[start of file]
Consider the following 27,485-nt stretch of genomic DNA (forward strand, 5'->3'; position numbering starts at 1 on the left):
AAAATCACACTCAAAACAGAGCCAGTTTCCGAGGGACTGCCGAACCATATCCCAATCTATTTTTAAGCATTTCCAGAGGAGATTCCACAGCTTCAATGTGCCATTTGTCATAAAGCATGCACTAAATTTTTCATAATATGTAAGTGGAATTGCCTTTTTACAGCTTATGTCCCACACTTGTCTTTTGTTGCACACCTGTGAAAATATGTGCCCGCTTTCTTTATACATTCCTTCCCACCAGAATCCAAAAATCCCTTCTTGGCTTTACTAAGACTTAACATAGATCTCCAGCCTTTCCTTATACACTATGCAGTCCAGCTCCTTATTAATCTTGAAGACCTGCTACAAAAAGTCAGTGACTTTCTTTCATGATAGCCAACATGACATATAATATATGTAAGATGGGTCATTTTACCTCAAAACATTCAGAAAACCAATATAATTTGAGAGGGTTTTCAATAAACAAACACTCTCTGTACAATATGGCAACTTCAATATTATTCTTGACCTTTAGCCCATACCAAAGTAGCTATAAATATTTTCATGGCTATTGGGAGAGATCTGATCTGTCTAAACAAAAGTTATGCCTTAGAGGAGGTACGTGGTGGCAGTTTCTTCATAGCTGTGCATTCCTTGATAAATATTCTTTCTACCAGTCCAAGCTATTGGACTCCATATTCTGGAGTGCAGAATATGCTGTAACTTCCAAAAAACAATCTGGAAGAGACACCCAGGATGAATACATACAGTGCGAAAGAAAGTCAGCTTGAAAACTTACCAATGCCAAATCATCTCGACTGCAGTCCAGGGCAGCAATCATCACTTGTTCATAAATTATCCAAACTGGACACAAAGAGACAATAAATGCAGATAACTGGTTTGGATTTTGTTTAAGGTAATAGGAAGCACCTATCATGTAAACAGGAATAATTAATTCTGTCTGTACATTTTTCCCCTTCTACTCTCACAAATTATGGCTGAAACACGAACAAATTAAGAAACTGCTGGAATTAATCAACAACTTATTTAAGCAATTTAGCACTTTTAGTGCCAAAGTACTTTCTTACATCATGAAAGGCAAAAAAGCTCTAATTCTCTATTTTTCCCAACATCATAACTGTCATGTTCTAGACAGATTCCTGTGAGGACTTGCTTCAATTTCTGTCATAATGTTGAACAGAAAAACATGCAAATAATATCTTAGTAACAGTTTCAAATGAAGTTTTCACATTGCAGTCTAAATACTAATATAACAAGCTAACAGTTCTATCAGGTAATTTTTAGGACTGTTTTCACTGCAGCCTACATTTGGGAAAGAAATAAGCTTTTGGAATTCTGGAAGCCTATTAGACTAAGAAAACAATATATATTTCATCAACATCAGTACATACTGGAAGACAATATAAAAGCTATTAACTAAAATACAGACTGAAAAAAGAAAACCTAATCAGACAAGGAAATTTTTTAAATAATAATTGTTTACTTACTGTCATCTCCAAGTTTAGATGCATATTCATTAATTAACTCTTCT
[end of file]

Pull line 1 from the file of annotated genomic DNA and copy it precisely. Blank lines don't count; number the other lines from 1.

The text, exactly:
Consider the following 27,485-nt stretch of genomic DNA (forward strand, 5'->3'; position numbering starts at 1 on the left):